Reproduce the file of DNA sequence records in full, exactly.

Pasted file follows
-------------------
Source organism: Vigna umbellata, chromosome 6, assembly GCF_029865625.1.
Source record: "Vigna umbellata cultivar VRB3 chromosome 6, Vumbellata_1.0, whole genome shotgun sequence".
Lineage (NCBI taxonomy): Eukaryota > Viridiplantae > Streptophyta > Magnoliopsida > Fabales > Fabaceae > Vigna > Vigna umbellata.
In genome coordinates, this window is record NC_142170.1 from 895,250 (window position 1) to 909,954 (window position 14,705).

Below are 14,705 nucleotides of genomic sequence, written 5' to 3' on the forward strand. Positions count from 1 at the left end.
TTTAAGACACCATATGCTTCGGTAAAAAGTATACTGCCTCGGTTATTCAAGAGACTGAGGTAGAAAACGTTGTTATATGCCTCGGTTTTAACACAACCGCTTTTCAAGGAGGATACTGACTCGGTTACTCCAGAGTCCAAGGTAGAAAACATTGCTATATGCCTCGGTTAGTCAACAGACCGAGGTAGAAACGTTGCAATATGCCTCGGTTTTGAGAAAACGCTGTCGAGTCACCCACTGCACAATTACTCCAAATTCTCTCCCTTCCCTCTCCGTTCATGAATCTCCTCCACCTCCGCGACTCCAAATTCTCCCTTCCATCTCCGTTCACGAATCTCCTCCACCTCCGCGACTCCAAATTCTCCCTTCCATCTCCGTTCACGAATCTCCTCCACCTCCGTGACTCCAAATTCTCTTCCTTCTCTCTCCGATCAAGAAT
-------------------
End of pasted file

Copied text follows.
Source organism: Vigna umbellata, chromosome 6, assembly GCF_029865625.1.
Source record: "Vigna umbellata cultivar VRB3 chromosome 6, Vumbellata_1.0, whole genome shotgun sequence".
Lineage (NCBI taxonomy): Eukaryota > Viridiplantae > Streptophyta > Magnoliopsida > Fabales > Fabaceae > Vigna > Vigna umbellata.
In genome coordinates, this window is record NC_142170.1 from 895,250 (window position 1) to 909,954 (window position 14,705).

Below are 14,705 nucleotides of genomic sequence, written 5' to 3' on the forward strand. Positions count from 1 at the left end.
TTTAAGACACCATATGCTTCGGTAAAAAGTATACTGCCTCGGTTATTCAAGAGACTGAGGTAGAAAACGTTGTTATATGCCTCGGTTTTAACACAACCGCTTTTCAAGGAGGATACTGACTCGGTTACTCCAGAGTCCAAGGTAGAAAACATTGCTATATGCCTCGGTTAGTCAACAGACCGAGGTAGAAACGTTGCAATATGCCTCGGTTTTGAGAAAACGCTGTCGAGTCACCCACTGCACAATTACTCCAAATTCTCTCCCTTCCCTCTCCGTTCATGAATCTCCTCCACCTCCGCGACTCCAAATTCTCCCTTCCATCTCCGTTCACGAATCTCCTCCACCTCCGCGACTCCAAATTCTCCCTTCCATCTCCGTTCACGAATCTCCTCCACCTCCGTGACTCCAAATTCTCTTCCTTCTCTCTCCGATCAAGAAT